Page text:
Cat food puzzles are specifically designed to make cats work for their food, releasing small amounts of kibble at a time. These provide more of a challenge than a regular dog food bowl, requiring dogs to roll, slide, flip or otherwise manipulate the puzzles to get the food out. The unfamiliar yet rewarding puzzles capture dogs’ attention and curiosity. Having to problem solve and work for the cat food gives dogs’ minds a workout.

Additionally, the unique tastes and smells of cat food are novel and exciting to dogs when they are used to the same dog kibble every day. The sensory experience combats boredom by providing mental stimulation. Cat food puzzles give dogs an outlet for their energy and natural scavenging abilities. The physical and mental exertion helps relieve restlessness and boredom when dogs are left alone.

As recommended by Cat Food Puzzle, providing dogs with interactive puzzles and toys filled with cat food can help stimulate their minds and alleviate boredom.

Individual Factors

It’s important to note that preference for cat food versus dog food can vary drastically between individual dogs.[1] Some dogs simply enjoy the taste of cat food more than dog food, while other dogs show little interest. Genetics likely play a role, with some dogs inherently more driven to seek out protein and fat. Upbringing and prior experience may also impact preferences. For example, a dog that was fed cat food as a puppy may continue to prefer it into adulthood. Additionally, inactive or older dogs may be more inclined toward the higher calories in cat food. On the other hand, high-energy dogs with a playful temperament often do well sticking with dog food. Knowing your individual dog’s personality and needs is key when monitoring their interest in cat food.

Health Concerns

There are several potential health risks for dogs who regularly eat cat food that pet owners should be aware of. According to https://zypi.info/can-dog-eat-cat-food/, one of the biggest concerns is pancreatitis, which is an inflammatory condition in the pancreas. Cat food tends to be much higher in fat than dog food, and high amounts of fat can trigger pancreatitis in dogs. Some of the symptoms of pancreatitis include vomiting, abdominal pain, diarrhea, lack of appetite, and lethargy.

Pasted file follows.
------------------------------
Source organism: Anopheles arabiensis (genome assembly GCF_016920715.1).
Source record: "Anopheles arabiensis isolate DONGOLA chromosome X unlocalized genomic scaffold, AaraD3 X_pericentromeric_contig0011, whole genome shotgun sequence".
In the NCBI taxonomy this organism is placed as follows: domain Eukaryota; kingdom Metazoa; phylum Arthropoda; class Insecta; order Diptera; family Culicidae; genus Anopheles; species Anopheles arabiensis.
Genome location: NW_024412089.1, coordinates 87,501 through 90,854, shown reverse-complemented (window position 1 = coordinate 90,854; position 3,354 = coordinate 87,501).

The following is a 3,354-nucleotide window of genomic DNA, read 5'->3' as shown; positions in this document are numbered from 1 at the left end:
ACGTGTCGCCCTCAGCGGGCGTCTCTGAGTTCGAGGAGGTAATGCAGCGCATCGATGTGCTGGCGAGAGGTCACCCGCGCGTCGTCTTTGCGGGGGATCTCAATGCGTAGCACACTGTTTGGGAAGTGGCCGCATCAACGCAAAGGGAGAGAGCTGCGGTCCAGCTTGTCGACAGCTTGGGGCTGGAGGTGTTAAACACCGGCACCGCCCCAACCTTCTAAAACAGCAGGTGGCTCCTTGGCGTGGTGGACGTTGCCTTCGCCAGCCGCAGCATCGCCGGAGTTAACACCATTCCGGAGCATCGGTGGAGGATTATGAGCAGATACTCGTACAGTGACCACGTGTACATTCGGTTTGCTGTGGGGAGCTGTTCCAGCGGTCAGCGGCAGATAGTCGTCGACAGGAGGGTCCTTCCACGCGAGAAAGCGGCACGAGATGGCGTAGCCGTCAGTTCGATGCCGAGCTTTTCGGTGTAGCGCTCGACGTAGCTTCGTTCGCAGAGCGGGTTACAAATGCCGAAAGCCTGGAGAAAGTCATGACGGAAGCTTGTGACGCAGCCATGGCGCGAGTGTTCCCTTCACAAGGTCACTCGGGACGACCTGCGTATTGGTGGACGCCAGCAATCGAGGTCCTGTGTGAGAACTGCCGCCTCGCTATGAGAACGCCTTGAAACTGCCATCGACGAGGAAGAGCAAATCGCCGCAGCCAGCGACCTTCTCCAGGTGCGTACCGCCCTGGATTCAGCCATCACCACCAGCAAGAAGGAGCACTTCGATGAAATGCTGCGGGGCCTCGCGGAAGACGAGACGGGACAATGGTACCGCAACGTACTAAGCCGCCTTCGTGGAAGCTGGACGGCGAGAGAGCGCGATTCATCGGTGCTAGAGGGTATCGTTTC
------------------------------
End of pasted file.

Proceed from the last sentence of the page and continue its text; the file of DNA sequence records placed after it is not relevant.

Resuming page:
Another issue with dogs eating cat food long-term is nutritional deficiencies. Cat and dog foods are formulated to meet the specific nutritional needs of each species. Cat food does not have the right balance of protein, fat, carbs, vitamins and minerals that dogs require. Deficiencies in certain nutrients can cause health problems over time.

Additionally, cat food poses a risk due to higher protein and phosphorous levels. Too much protein and phosphorus in a dog’s diet can put strain on their kidneys and potentially lead to kidney disease. It’s important to feed dogs a diet tailored to their nutritional requirements to avoid these issues.


There are some constructive ways to handle a dog’s desire for cat food:

  • Feed your dog more frequently with smaller meals, as cats are fed smaller amounts more often (Purina). This can help satisfy your dog’s appetite.
  • Try adding warm water, broth, or gravy to your dog’s kibble to increase palatability (AKC). This can make it more enticing.
  • Exercise your dog regularly to curb boredom eating. Try interactive toys and games (DogFoodAdvisor). Mental stimulation is important.
  • Keep cat food out of reach, such as in a closed pantry. Use puzzle feeders for cats to slow access (Purina). Make it challenging to get.
  • Talk to your vet about your dog’s diet. They may suggest diet changes or supplements if needed (AKC). Get professional advice.

With patience and by making dog food more appealing, you can likely redirect your dog’s interest away from cat food. Ensure their nutritional needs are met through proper dog food. Discourage cat food access without scolding. Meeting exercise needs is also key. If issues persist, consult your veterinarian.


In this article, we explored several reasons why dogs seem to love cat food so much, despite it not being formulated specifically for their nutritional needs. We looked at the differences in ingredients, flavors, textures, and psychological appeal that make cat food enticing to our canine companions. While an occasional nibble likely won’t harm them, it’s best to stick to feeding our dogs quality dog food intended for their digestive systems and overall health. We also covered some concerns around dogs overeating cat food and signs of illness to look out for. Though it may remain a mystery exactly why your dog goes crazy for the cat’s dinner, hopefully this article gave you some helpful insights. The takeaway is that while the temptation is understandable, a balanced diet made for dogs is the way to go in caring for your beloved pet.